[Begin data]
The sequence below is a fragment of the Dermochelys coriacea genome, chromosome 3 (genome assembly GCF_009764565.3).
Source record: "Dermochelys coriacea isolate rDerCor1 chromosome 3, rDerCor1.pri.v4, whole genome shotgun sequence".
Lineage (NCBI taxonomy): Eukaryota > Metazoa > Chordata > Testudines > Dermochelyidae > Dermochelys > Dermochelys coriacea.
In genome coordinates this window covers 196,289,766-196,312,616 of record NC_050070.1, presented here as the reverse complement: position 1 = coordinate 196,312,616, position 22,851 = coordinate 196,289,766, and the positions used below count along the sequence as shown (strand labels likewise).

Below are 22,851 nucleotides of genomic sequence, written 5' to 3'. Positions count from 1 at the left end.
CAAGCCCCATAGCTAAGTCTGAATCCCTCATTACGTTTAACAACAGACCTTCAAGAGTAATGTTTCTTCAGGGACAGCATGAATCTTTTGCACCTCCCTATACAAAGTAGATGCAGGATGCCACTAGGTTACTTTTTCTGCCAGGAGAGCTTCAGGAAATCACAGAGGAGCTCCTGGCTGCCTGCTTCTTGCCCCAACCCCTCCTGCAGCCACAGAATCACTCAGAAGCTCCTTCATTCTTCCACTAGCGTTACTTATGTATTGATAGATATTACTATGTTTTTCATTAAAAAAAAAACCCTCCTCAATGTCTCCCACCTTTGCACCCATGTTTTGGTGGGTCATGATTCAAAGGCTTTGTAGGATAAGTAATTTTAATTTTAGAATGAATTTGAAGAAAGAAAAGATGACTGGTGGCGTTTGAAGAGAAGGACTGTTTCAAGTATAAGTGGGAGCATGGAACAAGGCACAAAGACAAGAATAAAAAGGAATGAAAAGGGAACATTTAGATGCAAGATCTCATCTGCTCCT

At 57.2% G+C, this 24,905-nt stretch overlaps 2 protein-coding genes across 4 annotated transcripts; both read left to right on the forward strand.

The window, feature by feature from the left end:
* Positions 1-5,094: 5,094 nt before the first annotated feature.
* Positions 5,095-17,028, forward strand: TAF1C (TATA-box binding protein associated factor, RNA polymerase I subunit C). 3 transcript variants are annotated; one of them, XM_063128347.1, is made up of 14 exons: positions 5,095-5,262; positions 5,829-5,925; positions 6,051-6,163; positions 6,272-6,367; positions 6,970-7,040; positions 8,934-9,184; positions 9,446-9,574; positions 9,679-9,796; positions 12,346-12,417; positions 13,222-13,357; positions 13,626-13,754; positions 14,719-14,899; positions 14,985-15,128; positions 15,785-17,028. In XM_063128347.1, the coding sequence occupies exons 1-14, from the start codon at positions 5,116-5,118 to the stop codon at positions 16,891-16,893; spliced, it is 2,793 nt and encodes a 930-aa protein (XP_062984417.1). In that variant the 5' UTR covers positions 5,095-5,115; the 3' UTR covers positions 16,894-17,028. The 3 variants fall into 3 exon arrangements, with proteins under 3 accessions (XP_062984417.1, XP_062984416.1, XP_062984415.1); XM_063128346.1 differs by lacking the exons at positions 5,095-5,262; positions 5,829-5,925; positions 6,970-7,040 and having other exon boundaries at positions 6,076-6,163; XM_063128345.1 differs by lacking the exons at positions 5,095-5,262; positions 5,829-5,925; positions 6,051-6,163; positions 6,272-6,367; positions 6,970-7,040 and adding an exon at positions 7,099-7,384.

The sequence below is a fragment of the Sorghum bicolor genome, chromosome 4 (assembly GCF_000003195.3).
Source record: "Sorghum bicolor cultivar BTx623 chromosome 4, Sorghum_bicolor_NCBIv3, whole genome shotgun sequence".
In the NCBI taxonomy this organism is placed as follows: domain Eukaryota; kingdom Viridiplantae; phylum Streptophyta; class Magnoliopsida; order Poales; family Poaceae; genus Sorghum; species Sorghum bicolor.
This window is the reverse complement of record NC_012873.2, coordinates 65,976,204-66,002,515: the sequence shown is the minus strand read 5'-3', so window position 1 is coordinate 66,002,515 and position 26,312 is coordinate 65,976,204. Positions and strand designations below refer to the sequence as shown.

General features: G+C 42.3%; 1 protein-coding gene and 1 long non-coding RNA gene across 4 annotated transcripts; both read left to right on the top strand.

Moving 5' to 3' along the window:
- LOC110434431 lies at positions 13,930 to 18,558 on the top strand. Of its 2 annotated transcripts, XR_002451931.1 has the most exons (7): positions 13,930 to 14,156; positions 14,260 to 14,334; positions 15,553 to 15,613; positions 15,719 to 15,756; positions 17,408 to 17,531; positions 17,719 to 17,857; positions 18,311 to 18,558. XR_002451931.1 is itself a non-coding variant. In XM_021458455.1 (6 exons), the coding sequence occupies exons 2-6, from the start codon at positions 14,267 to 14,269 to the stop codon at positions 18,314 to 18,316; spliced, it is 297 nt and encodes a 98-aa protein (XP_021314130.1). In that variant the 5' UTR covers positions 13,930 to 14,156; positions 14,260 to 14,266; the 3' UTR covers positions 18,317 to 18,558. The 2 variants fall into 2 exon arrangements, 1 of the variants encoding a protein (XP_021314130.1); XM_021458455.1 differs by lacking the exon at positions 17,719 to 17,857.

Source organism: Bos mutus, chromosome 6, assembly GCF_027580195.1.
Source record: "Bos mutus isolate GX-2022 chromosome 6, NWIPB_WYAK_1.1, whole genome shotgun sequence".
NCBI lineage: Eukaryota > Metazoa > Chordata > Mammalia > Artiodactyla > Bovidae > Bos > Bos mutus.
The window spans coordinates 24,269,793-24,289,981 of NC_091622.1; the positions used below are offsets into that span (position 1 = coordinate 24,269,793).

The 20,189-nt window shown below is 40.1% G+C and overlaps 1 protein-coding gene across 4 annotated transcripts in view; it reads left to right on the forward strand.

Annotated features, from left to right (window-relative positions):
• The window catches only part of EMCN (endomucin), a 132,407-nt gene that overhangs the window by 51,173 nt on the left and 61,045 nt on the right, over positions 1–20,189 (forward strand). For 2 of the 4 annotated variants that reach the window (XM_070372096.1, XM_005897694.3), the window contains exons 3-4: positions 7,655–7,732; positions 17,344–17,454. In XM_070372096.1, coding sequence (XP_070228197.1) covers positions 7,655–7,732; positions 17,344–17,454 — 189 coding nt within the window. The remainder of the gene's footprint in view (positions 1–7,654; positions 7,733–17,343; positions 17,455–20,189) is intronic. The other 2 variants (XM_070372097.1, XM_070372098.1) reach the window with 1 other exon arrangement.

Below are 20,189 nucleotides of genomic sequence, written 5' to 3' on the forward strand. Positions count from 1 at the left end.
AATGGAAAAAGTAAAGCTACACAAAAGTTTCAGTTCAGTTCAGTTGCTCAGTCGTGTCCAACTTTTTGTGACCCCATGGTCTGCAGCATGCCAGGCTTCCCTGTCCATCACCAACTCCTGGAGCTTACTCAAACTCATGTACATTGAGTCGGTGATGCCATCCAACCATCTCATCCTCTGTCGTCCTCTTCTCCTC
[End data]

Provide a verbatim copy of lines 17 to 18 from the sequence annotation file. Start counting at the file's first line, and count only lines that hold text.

- LOC110434431 lies at positions 13,930 to 18,558 on the top strand. Of its 2 annotated transcripts, XR_002451931.1 has the most exons (7): positions 13,930 to 14,156; positions 14,260 to 14,334; positions 15,553 to 15,613; positions 15,719 to 15,756; positions 17,408 to 17,531; positions 17,719 to 17,857; positions 18,311 to 18,558. XR_002451931.1 is itself a non-coding variant. In XM_021458455.1 (6 exons), the coding sequence occupies exons 2-6, from the start codon at positions 14,267 to 14,269 to the stop codon at positions 18,314 to 18,316; spliced, it is 297 nt and encodes a 98-aa protein (XP_021314130.1). In that variant the 5' UTR covers positions 13,930 to 14,156; positions 14,260 to 14,266; the 3' UTR covers positions 18,317 to 18,558. The 2 variants fall into 2 exon arrangements, 1 of the variants encoding a protein (XP_021314130.1); XM_021458455.1 differs by lacking the exon at positions 17,719 to 17,857.

Source organism: Bos mutus, chromosome 6, assembly GCF_027580195.1.